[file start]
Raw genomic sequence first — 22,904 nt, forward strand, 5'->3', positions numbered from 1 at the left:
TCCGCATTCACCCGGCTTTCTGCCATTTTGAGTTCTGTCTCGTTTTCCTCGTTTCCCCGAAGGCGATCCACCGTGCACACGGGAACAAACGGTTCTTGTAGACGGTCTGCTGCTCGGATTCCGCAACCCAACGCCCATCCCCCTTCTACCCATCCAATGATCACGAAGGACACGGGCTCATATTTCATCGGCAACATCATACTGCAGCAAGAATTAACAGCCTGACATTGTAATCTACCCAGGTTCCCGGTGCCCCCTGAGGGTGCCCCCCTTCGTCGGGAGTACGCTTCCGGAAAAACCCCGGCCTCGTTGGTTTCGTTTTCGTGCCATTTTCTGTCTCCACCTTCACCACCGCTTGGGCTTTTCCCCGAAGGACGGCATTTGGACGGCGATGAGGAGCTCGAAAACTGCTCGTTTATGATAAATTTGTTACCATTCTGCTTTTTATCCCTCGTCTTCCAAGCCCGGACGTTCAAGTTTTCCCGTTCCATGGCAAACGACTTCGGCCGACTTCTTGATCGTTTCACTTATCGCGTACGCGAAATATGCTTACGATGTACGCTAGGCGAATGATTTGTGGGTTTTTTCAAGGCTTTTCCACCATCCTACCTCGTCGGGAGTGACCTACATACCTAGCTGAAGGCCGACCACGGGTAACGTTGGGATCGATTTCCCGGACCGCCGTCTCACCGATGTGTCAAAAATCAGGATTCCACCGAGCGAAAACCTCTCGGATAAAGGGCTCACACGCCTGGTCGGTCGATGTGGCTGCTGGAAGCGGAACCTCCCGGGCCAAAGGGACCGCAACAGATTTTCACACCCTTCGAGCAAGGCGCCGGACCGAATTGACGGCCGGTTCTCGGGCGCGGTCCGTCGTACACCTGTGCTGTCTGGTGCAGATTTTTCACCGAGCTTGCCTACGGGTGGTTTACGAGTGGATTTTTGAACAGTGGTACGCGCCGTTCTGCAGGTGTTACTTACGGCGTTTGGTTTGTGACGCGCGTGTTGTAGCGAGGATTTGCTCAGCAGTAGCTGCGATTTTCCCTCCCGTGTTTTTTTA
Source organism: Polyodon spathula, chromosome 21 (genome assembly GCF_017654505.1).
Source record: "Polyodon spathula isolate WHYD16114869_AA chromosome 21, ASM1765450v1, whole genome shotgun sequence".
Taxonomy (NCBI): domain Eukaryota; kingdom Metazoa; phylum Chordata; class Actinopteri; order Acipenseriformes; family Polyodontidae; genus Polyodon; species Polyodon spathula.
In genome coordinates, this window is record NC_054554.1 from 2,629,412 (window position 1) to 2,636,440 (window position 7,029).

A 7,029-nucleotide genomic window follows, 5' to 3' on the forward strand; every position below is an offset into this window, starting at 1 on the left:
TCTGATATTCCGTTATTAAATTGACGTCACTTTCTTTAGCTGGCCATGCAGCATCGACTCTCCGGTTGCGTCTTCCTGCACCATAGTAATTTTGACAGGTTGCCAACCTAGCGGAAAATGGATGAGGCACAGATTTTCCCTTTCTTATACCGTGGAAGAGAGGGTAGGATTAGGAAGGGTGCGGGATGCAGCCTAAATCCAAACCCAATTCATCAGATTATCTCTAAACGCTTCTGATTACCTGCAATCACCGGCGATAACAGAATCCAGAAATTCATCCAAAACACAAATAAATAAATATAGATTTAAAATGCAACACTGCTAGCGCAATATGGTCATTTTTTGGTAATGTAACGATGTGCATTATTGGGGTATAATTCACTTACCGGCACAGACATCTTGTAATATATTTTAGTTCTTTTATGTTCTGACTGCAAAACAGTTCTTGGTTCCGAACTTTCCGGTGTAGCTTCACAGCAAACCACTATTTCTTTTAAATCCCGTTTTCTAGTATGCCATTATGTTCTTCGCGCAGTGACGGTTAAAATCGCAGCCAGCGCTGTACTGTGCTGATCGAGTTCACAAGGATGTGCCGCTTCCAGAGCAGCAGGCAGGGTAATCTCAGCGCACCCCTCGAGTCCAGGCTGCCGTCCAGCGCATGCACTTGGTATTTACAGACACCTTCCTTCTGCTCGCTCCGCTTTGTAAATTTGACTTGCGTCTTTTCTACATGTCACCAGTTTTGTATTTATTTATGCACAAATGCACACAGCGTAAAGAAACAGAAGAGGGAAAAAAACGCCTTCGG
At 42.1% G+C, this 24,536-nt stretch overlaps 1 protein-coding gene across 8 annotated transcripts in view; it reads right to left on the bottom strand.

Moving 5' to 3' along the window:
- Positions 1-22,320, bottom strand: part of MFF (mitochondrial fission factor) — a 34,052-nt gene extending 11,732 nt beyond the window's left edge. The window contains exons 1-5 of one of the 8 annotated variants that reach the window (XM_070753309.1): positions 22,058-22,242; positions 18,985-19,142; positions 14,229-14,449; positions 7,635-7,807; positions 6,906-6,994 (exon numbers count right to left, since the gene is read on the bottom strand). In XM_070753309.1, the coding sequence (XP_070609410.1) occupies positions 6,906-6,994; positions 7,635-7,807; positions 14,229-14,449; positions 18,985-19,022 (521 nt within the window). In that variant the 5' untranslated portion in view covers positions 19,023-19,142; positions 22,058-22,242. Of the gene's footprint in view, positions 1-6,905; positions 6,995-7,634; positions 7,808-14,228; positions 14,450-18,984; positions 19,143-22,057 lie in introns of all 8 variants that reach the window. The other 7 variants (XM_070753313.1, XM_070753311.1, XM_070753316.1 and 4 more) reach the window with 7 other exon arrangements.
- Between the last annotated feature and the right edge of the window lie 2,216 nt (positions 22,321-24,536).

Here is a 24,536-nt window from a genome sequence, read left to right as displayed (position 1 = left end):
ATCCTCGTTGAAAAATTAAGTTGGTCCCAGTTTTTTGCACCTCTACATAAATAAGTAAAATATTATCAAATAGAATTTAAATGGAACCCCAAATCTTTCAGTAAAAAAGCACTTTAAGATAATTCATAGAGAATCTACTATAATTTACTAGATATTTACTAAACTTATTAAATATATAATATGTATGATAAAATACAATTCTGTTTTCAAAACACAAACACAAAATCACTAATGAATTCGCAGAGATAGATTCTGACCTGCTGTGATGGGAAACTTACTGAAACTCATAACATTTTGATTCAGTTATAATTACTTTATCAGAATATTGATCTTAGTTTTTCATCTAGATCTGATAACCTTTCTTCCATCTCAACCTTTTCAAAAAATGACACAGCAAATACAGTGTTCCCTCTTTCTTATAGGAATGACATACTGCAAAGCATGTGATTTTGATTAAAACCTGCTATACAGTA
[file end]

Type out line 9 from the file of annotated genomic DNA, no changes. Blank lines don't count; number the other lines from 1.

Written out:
At 42.1% G+C, this 24,536-nt stretch overlaps 1 protein-coding gene across 8 annotated transcripts in view; it reads right to left on the bottom strand.